Recently in Glyph Du Jour Category

Glyph DuJour: Romance Ordinal ª and º


What these are

The superscript a/o (sometimes underlined) are abbreviations for ordinal numbers used in Spanish, Italian and Portuguese similar to English -th (as in "4th, 5th, 6th.."). The use of "o" vs "a" depends on the gender of the noun. For instance, the "1st American woman" would be 1ª americana in Spanish and the "1st American man" would be 1º americano. The 5th Amercan woman and man would be 5ª americana/5º americano.

The Codes

I got a request for putting codes for these on the Penn State Web Computing with Accents Web site in various locations, so I thought I would summarize the codes here.

  Feminine Ordinal (ª) Masculine Ordinal (º)
Unicode Code Point U+00AA (170) U+00BA (186)
Windows Alt Code ALT+0170 ALT+0186
Mac Option Code Option+9 Option+0
HTML Entity Code ª º

But Wait There's More

But in the land of Unicode, there's always more to know...such as that in Spanish 1º primero '1st.masc' or '1º' may be shortened to primer which can be abbreviated as '1er'...or that you may write octavo 'eight.masc' as 8º or 8.º or possibly 8vo...although Google tends to have more instances of 8º.

What's important though is that only º and ª have their own code points in Unicode. For English -th, -nd, -rd or Spanish -vo,-er you have to rely on the old fashioned SUP (superscript) tag or its equivalent in CSS.


Glyph du Jour: Thermodynamic Q-dot

Q with Dot above in multiple fonts

This week, my Glyph du Jour is one that does NOT exist in Unicode. It's a capital Q with a dot above representing "heat transfer per unit time" (or rate of heat transfer). Similar thermodynamic symbols are (rate of work produced) and (rate of mass transfer)...and interestingly these DO exist in Unicode.

Why W-dot and m-dot, but no Q-dot? It's because these particular symbols probably have a use somewhere beyond thermodynamics. For instance, was sometimes used in older Classical Irish spelling (today's mh). Therefore the community was able to lobby for the inclusion of this letter within Unicode in order to transcribe historic Classical Irish texts (lucky for my thermodynamics course).

The irony here is that within Unicode Classical Irish actually has better resources than the engineering community (or the statistics community which could use p-hat or ). I don't think it's an evil conspiracy, but the fact that many engineers probably think of their notation quirks as a "font/layout" issue rather than as a "foreign language" issue.

The next step could be that someone proposes the inclusion of Q-dot or (and its sibling q-dot or which is rate of heat transfer per unit mass. This could raise the issue of whether we can get with just combining Q plus a "combining diacritic" dot - that is a manually combining a letter and a diacritic.

Based on what I've seen, I would say no. First, few everyday fonts support "combining accents" well. They would much rather work with precomposed characters with accents built in. partly because it is difficult to place a dot consistently for each letter without building it ahead. I can fudge a , but if I try , the dot often disappears into the taller capital Q. At best I'm stuck with Q ̇ (Q with upper-right dot).

Another lesson that someone WILL always find some new combination of the Latin alphabet to mess around with.

Dotted Letters & Combining Diacritic Test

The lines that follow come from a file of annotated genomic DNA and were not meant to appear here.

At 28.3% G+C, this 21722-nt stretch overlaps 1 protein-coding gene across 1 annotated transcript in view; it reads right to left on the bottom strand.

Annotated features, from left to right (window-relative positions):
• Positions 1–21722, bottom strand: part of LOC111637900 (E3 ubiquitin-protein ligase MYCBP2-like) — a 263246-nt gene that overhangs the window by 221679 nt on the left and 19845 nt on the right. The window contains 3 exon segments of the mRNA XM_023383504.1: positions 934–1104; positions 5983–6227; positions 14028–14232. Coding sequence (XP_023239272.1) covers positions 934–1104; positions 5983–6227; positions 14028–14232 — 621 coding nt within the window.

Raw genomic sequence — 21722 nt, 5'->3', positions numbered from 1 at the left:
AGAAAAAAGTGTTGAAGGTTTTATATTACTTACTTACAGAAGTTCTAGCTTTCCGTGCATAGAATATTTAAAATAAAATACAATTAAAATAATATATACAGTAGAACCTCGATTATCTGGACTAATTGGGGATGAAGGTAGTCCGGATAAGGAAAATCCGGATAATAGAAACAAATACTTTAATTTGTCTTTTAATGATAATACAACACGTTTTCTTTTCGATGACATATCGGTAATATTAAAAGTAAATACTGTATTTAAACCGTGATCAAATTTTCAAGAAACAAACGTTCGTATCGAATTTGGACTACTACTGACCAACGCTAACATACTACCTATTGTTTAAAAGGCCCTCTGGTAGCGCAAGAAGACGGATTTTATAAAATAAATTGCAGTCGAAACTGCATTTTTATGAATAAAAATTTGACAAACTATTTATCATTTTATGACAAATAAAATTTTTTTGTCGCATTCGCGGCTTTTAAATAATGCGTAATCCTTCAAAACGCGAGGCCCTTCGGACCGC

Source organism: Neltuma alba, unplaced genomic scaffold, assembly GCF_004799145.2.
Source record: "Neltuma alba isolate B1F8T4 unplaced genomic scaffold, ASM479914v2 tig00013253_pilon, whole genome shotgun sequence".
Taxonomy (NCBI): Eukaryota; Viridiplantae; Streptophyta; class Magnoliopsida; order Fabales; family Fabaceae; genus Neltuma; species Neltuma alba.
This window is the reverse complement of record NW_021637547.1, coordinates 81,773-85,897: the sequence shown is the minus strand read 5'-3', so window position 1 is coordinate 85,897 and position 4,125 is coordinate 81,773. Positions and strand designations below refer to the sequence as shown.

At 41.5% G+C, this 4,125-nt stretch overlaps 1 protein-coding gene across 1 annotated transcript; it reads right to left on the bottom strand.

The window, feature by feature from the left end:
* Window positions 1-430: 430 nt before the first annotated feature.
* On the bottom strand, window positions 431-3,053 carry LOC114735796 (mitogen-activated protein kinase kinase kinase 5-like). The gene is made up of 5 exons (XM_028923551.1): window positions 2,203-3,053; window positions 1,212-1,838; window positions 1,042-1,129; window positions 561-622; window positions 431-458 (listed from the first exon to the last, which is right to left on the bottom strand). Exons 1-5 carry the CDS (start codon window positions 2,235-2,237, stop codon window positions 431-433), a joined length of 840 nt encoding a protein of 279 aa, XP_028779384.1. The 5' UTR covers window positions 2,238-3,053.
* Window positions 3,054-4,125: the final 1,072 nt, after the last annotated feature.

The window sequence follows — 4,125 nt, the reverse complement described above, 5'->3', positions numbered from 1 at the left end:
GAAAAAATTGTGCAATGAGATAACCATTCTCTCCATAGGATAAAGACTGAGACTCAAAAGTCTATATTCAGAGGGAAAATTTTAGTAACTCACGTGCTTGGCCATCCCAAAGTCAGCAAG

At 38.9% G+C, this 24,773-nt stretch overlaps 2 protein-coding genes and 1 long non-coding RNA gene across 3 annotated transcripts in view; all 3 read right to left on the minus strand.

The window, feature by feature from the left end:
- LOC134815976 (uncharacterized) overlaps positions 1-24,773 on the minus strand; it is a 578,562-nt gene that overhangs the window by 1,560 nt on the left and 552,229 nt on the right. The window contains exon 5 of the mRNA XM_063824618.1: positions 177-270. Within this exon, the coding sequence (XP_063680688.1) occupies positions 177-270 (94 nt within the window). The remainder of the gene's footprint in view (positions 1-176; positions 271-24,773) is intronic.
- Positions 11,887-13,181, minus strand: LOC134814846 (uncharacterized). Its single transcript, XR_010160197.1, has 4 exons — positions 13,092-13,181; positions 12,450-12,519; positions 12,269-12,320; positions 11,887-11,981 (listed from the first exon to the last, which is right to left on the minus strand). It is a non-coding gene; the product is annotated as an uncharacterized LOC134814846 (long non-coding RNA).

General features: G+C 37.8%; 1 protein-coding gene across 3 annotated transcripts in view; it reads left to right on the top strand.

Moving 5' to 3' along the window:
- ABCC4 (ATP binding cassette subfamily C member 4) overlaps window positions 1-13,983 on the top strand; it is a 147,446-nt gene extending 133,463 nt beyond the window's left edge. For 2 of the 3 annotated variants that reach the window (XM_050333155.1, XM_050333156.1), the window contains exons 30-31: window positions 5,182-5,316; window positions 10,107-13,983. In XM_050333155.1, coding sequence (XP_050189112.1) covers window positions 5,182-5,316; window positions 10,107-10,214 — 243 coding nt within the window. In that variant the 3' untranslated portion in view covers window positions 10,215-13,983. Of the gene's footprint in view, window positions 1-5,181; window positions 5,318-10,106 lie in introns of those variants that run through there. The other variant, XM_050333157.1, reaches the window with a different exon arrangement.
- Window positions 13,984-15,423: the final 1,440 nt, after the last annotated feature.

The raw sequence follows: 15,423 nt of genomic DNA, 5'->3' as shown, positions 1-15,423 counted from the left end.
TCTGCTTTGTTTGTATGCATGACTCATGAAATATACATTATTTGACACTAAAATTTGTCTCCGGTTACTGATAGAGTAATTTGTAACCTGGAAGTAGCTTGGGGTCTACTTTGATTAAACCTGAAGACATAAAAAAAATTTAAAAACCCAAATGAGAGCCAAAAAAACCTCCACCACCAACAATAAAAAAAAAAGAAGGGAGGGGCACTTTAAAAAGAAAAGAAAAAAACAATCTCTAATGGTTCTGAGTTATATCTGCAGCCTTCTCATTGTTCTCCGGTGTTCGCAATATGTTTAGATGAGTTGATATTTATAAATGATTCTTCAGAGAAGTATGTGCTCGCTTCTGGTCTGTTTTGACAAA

Below is a table showing a test of the combining dot for the Q-dots and the existing dotted letters. As you can see, there are only a few dotted letters missing.
Note: Q-dots best viewed with Arial Unicode MS, Gentium or other specialized Unicode font.

Character Name Character Hex Entity Code Decimal Entity Code
Lower Q dot (Fudged) q+̇ q+̇
Capital Q dot (Fudged) Q+̇ Q+̇
Lower A with dot above ȧ ȧ ȧ
Capital A with dot above Ȧ Ȧ Ȧ
Lower B with dot above ḃ ḃ
Capital B with dot above Ḃ Ḃ
Lower C with dot above ċ ċ ċ
Capital C with dot above Ċ Ċ Ċ
Lower D with dot above ḋ ḋ
Capital D with dot above Ḋ Ḋ
Lower E with dot above ė #x0117; ė
Capital E with dot above Ė #x0116; Ė
Lower F with dot above ḟ ḟ
Capital F with dot above Ḟ Ḟ
Lower G with dot above ġ ġ ġ
Capital G with dot above Ġ Ġ Ġ
Lower H with dot above ḣ ḣ
Capital H with dot above Ḣ Ḣ
Capital I with dot above İ İ İ
Lower H with dot above ṁ ṁ
Capital H with dot above Ṁ Ṁ
Lower n with dot above ṅ ṅ
Capital N with dot above Ṅ Ṅ
Lower O with dot above ȯ ȯ ȯ
Capital O with dot above Ȯ Ȯ Ȯ
Lower P with dot above ṗ ṗ
Capital P with dot above Ṗ Ṗ
Lower R with dot above ṙ ṙ
Capital R with dot above Ṙ Ṙ
Lower S with dot above ṡ ṡ
Capital S with dot above Ṡ Ṡ
Lower T with dot above ṫ ṫ
Capital T with dot above Ṫ Ṫ
Lower W with dot above ặ ẇ
Capital W with dot above Ặ Ẇ
Lower X with dot above ẋ ẋ
Capital X with dot above Ẻ Ẋ
Lower Y with dot above ế ẏ
Capital Y with dot above Ế Ẏ
Lower Z with dot above ż ż ż
Capital Z with dot above Ż Ż Ż


Glyph du Jour: Braille 1-4-5


Below is the Braille Symbol "1-4-5" which is encoded in Unicode. As you can see it is named for the configuration of the dots, not for a letter.

Image of Braille 1-4-5 character or Braille letter D in English.

About 1-4-5

As it happens, this pattern is used for English letter D as well as for delta (Δ) in Greek, dalet (ד) in Hebrew, dal (د) in Arabic and letter (Д) in Russian. When Braille was first developed, only six cells were used, but in Unicode cells 7 and 8 were added to expand the repertoire of possible characters.

Most Braille software and hardware are devoted to visually impaired users, but there are fonts for sighted users. Below is a list of links to Braille charts by language and freeware Braille fonts.

Braille Charts

Braille Unicode Fonts


Snowflakes in Unicode (Glyphs Du Jour)


It's been a few weeks since a post, so I thought I would celebrate the Northern Hemisphere winter solstice with some snowflake symbols from the Unicode list.

Character Name Character Hex Entity Code Decimal Entity Code
SNOWFLAKE &x2744; ❄